Industrial Power Transformers -- Special features of transformers for particular purposes [part 6]

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In the UK the term system transformer is normally used to describe that class of transformer which provides the first stage of distribution beyond the step ping down to 33 kV, or occasionally 66 kV, of the bulk supply from the transmission system operating at 132 kV or above. That is, it is the transformer used to make the transformation from 33 or 66 to 11 kV.

These transformers are unique in that they are not strictly designed to EN 60076 temperature rises but are tailored to meet a particular duty. They were widely introduced in the early 1960s, although the concept had been around for somewhat longer, and were designed with the intention of minimizing use of material and manufacturing costs as well as more precisely matching the operational requirements of what were at that time the area electricity boards (now distribution network operators). For this reason, at the time of their introduction, they were known as 'integrated system transformers' usually abbreviated to ISTs. Now they are generally termed CERs or 'continuous emergency rated' transformers, referring to the manner in which their rating is derived.

It was the practice of the distribution authorities in the 1960s, and it generally still is, to operate primary distribution transformers in pairs connected in parallel so that, should one of these fail, the remaining unit will carry the substation load until the failed transformer can be repaired or replaced so that supplies to the consumer will not be interrupted. Standard ratings for these transformers at that time were 10/14, 15/21 and 20/28 MVA. In each case the lower rating is achieved with ONAN cooling and the higher value by means of pumps and fans to provide an OFAF or ODAF rating. A 10 MVA transformer has an LV current, at, say, 11 500 V of 502 A. At 14 MVA this is increased to 703 A. But the available 11 000 V switchgear had a standard current rating of 800 A, so when operating singly at its forced cooled rating the transformer is not able to match the full current capability of the switchgear and at its ONAN rating, as one of two transformers sharing the substation load equally, it would be quite sufficient for it to be able to carry 400 A, not 502 A. The transformer is considerably over designed at the ONAN condition and switchgear capacity is being wasted at the forced cooled condition which was intended for the emergency, 'one transformer carrying the total substation load,' situation.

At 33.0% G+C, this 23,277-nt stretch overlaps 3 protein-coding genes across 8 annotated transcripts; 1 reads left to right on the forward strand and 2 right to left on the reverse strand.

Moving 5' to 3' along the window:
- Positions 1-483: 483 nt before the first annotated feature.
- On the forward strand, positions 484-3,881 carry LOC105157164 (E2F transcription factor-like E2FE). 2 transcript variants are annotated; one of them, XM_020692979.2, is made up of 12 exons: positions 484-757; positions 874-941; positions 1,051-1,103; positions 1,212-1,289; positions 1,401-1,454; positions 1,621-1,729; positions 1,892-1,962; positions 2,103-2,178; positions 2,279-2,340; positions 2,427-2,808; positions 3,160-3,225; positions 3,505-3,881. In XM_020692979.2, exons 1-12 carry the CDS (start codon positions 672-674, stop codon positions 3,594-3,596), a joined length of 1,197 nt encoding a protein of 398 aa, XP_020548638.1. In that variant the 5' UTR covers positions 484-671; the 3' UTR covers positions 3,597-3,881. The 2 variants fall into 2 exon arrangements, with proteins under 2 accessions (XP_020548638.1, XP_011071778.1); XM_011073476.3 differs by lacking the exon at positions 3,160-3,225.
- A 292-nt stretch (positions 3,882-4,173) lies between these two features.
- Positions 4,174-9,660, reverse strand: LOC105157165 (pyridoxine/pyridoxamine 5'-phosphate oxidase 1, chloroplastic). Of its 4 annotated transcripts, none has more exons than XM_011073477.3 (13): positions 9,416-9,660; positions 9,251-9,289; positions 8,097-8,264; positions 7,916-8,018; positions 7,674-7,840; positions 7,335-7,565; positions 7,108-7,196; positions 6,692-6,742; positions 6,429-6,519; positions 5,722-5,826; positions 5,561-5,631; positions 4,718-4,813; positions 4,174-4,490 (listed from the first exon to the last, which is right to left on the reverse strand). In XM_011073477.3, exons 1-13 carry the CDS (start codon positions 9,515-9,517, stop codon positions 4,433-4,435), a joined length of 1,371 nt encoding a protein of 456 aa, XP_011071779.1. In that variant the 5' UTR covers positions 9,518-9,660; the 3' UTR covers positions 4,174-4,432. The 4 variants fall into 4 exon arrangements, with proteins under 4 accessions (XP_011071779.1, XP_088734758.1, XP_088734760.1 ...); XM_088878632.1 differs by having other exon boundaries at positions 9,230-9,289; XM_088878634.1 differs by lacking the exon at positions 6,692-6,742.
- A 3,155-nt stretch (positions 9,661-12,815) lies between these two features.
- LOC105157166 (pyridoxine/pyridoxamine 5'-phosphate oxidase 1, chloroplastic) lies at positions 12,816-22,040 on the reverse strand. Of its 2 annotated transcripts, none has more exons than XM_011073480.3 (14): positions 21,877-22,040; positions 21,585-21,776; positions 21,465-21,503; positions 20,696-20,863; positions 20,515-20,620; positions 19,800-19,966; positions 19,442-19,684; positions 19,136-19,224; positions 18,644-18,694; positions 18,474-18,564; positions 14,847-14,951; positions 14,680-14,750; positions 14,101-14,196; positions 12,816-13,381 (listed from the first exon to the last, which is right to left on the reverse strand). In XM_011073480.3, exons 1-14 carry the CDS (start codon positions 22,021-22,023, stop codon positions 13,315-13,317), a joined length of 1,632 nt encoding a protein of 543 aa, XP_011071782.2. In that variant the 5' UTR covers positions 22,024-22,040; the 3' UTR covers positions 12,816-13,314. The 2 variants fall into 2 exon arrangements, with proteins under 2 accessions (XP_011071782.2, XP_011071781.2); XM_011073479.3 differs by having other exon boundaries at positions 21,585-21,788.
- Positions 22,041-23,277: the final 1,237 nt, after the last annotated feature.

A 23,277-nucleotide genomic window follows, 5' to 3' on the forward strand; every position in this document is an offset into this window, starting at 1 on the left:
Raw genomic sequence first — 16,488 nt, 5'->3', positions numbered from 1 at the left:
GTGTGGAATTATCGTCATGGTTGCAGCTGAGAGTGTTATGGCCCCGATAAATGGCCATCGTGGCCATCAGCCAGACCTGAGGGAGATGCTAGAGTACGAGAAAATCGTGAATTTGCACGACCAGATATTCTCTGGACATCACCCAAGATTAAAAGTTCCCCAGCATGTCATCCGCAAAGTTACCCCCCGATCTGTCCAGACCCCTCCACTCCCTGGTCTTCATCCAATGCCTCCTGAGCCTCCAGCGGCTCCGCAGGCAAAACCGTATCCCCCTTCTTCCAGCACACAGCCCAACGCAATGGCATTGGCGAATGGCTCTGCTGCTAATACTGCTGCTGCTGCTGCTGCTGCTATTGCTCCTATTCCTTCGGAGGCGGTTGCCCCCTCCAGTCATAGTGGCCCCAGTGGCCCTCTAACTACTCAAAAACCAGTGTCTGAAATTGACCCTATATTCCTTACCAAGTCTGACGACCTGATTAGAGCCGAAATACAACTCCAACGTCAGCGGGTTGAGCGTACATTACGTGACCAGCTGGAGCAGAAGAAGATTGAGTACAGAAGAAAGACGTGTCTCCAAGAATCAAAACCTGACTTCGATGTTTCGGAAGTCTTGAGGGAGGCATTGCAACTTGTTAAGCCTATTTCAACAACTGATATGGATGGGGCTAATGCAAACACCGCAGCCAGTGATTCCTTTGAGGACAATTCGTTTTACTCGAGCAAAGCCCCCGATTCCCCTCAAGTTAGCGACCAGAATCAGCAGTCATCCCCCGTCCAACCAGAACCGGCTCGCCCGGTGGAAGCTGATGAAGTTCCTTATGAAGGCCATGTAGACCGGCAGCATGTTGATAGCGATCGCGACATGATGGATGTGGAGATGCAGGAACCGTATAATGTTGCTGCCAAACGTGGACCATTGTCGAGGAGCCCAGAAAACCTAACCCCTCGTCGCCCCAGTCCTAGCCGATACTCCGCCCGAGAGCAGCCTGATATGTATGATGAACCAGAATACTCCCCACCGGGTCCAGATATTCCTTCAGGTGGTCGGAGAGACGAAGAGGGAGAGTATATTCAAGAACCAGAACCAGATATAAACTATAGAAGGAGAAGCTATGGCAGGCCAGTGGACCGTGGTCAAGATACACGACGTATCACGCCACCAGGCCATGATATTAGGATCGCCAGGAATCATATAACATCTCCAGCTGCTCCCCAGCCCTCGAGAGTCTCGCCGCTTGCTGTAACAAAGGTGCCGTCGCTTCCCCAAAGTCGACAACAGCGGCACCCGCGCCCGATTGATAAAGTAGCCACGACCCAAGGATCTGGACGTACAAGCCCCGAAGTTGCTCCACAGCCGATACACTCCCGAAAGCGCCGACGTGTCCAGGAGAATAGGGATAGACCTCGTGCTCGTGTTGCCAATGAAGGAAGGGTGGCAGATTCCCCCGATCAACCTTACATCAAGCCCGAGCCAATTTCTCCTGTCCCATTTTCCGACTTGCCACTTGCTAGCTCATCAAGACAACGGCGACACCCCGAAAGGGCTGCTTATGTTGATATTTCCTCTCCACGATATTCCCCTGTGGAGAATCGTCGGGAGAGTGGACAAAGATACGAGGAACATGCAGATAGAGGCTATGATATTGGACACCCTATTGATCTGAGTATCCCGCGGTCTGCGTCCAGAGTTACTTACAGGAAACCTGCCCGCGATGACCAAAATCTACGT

The requirement for the IST was thus that it should have an emergency rating which was a close match to that of the substation 11 kV incoming switch gear when carrying the full load of the two-transformer substation. This rating need only be sustainable for possibly a week or two and may be achieved by the operation of pumps and fans. At all other times the rating should be half this emergency duty and must be achieved without the operation of any forced cooling equipment. The following ratings are those normally used at the present time:

• 7.5/15 MVA corresponding to 800 A switchgear,

• 12/24 MVA corresponding to 1200 A switchgear,

• 15/30 MVA corresponding to 1600 A switchgear,

• 20/40 MVA corresponding to 2000 A switchgear.

The LV currents for these ratings, for the forced cooled condition and assuming an LV voltage of 11 500 V are, respectively 753, 1205, 1506 and 2008 A, from which it will be seen that the 12/24 MVA and 20/40 MVA match the switchgear ratings better than do those of 7.5/15 MVA and 15/30 MVA. In fact 8/16 and 16/32 MVA are a better match for 800 and 1600 A, respectively. The reasons for this are not clear but it is probably the case that at sometime some one's desire to use round numbers got the better of simple logic. It remains to be seen whether a new series of CER transformer ratings will be introduced having values which match the ISO 3 preferred R10 series of switchgear cur rent ratings of 630, 800, 1000, 1250, 1600, 2000, 2500 A, etc. currently in use. When the IST was first introduced the intention was that there should be a high degree of standardization to enable a flow-line type of production to be used thereby assisting the objective of minimizing costs. In the event, this aspect of the original concept has been somewhat lost, so that designs tend to be tailored to suit the requirements of each particular application, that is tap ping range, voltage ratio, impedance values, terminal connections, etc. are varied as each installation demands. Logically there is therefore no reason why a new series of transformer ratings having ODAF rated powers of 12.5, 16, 20, 25, 32, 40 MVA, etc., which have LV current ratings to match present-day switchgear, should not be introduced.

In line with the fact that the CER transformer ODAF rating is regarded as an emergency rating, the permitted ODAF temperature rises are related to an ambient temperature of 5ºC, and a hot spot temperature of 115ºC is permitted.